“It’s not just a law enforcement problem”: Community leaders discuss spice solutions
Between July and November of last year, Anchorage police responded to 872 spice calls. The drug has been particularly devastating to the city’s homeless community. But it’s also popular among truck drivers, the military and workers on the Slope. On Thursday, Mayor Ethan Berkowitz and members of the law enforcement and homeless communities met to discuss ways to stem the city’s spice issue.
“It’s not just a law enforcement problem,” said the mayor. Representatives from APD also said the community should share the responsibility of defeating spice.
“The only way you’re going to beat any drug problem is getting the community together,” said Sgt. Jack Carson with APD. He was one of several people leading discussions on spice Thursday. He said there are hundreds of types of spice, otherwise known as synthetic marijuana, cheaply available on the Internet. The variety makes the drug difficult to track.
Since November 10 of last year, those caught using spice face up to 90 days in prison and a $2,000 fine — significantly more than the previous $500 fee. Lisa Sauder, executive director of Bean’s Cafe, said changing the laws is only part of the battle.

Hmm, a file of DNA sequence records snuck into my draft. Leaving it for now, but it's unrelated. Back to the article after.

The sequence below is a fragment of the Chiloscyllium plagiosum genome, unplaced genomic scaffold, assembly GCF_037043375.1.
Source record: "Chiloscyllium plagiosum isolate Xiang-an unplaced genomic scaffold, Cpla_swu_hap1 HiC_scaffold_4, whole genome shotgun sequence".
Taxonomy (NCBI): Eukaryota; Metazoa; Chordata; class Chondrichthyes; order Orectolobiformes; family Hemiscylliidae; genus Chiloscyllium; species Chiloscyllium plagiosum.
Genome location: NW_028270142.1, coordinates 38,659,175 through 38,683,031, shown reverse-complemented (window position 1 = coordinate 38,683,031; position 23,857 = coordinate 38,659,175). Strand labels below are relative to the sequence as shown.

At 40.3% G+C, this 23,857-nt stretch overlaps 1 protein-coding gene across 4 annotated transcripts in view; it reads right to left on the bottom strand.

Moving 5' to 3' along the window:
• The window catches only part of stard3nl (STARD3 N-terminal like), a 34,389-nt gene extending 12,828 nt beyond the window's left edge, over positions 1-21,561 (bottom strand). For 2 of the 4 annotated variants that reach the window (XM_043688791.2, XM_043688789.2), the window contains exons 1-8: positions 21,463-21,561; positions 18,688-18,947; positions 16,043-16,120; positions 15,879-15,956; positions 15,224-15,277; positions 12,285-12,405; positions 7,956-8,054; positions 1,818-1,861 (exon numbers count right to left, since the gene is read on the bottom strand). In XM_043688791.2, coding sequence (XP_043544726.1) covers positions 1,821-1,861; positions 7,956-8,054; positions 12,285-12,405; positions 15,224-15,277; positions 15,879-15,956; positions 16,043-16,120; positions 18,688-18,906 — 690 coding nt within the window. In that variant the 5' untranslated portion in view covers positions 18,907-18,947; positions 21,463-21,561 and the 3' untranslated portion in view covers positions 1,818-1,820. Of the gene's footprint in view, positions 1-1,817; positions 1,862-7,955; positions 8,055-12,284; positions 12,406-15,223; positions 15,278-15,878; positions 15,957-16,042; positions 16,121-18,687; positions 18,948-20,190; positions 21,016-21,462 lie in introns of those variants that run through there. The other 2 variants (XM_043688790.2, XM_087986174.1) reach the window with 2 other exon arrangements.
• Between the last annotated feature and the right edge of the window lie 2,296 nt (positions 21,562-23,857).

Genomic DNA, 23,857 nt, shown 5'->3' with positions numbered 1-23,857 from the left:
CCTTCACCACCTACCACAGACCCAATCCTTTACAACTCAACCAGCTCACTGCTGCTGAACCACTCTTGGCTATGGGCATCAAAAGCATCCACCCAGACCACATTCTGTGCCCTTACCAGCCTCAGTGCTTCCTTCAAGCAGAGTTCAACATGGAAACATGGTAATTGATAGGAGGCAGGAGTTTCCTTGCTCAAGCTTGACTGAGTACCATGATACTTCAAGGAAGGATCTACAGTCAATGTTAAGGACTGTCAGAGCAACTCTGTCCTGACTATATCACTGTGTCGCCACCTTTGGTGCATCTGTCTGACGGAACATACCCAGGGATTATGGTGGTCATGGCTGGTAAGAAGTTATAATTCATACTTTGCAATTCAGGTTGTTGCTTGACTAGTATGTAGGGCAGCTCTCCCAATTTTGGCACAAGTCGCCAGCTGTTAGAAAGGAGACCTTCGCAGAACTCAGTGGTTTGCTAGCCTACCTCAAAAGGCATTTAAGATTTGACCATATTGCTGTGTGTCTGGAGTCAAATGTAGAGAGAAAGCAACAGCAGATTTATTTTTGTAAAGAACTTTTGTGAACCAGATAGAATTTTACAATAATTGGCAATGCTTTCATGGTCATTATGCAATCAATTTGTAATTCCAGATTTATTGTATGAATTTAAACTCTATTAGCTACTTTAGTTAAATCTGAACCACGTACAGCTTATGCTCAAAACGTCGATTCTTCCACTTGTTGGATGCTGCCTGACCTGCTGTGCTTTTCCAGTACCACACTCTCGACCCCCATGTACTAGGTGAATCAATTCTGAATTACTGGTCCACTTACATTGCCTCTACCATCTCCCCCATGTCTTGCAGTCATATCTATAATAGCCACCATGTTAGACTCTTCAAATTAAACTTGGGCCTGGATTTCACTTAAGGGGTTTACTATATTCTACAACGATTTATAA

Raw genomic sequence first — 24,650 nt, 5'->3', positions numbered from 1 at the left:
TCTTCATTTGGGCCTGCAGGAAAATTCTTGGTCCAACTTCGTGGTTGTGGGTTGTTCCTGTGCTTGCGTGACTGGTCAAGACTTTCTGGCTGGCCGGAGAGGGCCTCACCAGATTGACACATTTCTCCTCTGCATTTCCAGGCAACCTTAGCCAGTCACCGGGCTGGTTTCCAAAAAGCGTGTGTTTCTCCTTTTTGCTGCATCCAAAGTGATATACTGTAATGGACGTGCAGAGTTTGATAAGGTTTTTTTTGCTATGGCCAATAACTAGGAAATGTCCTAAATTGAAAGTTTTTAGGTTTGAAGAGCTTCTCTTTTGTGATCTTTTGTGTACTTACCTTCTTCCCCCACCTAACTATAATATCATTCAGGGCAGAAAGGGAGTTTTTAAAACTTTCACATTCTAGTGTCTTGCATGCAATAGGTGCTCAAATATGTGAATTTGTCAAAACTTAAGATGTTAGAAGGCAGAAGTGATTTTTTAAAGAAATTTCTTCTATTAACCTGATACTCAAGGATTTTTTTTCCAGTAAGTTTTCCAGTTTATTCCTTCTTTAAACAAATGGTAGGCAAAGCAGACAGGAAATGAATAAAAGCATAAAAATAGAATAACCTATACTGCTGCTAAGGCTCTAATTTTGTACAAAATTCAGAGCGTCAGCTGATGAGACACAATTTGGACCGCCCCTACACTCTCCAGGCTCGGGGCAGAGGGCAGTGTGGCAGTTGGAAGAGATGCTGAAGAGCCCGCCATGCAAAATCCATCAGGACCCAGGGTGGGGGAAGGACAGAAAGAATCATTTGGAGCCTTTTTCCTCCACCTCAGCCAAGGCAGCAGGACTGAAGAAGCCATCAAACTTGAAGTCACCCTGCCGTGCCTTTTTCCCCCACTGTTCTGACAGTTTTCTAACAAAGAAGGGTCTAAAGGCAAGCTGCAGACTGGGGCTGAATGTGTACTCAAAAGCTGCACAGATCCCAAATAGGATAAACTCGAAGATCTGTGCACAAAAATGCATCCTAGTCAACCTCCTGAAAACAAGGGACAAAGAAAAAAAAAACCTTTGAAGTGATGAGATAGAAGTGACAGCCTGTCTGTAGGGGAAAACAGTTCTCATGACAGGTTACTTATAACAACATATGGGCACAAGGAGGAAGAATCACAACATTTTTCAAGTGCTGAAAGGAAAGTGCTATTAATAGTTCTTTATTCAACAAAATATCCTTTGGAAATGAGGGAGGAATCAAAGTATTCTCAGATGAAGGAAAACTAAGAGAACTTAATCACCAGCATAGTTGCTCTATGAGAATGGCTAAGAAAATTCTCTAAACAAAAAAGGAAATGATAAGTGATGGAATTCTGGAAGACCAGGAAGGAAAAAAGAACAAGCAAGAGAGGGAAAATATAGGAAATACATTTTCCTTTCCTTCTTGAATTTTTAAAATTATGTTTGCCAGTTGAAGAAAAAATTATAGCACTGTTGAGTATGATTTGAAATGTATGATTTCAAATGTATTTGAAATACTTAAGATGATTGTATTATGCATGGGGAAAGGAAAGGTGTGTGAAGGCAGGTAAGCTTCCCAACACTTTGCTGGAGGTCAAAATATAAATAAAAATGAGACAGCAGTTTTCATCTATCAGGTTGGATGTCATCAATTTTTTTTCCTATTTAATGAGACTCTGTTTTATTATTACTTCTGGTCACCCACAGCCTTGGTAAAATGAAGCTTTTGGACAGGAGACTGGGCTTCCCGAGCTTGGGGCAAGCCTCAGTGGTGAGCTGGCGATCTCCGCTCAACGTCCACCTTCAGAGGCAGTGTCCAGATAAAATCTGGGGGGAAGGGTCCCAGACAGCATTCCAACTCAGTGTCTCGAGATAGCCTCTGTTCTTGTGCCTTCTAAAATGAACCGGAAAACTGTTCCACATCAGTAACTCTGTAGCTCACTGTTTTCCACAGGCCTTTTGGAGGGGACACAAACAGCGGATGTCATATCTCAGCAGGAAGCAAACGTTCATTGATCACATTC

“We have to address the underlying issue which is addiction,” said Sauder. “As long as we don’t have adequate space for detox and treatment in Alaska, we will continue to have problems,” she added.
Carson said spice has become increasingly popular in Anchorage schools, and is now a drug of choice alongside alcohol and marijuana. But doctors say even the scientific community has only recently started investigating the harmful effects of the chemicals in spice.
“There really is just very little known about not only the effects of individual chemicals on the body, but the interactions that different chemicals might have with each other,” said Dr. Yuri Springer from the Alaska Department of Health and Social Services.
The danger of the drug, Carson said, is that few people understand how serious its side-effects are, which include seizures, aggressive behavior and — in rare circumstances — death. He says that’s concerning, as spice is frequently marketed as a marijuana alternative.
“In no way is it really synthetic marijuana,” said Carson.
The number of spice calls being received by first responders has gone down recently. But APD couldn’t say with certainty whether or not the situation is improving.
The meeting continues through Friday afternoon.
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